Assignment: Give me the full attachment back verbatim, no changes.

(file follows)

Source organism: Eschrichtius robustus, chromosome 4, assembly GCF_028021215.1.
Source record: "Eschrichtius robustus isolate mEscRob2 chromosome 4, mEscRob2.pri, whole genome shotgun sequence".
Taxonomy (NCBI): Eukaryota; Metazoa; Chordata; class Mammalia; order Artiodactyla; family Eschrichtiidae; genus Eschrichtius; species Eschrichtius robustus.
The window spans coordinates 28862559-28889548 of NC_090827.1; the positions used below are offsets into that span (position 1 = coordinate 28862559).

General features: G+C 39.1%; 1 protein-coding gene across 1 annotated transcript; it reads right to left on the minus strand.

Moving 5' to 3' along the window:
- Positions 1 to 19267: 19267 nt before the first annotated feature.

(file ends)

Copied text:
Source organism: Eschrichtius robustus, chromosome 4, assembly GCF_028021215.1.
Source record: "Eschrichtius robustus isolate mEscRob2 chromosome 4, mEscRob2.pri, whole genome shotgun sequence".
Taxonomy (NCBI): Eukaryota; Metazoa; Chordata; class Mammalia; order Artiodactyla; family Eschrichtiidae; genus Eschrichtius; species Eschrichtius robustus.
The window spans coordinates 28862559-28889548 of NC_090827.1; the positions used below are offsets into that span (position 1 = coordinate 28862559).

General features: G+C 39.1%; 1 protein-coding gene across 1 annotated transcript; it reads right to left on the minus strand.

Moving 5' to 3' along the window:
- Positions 1 to 19267: 19267 nt before the first annotated feature.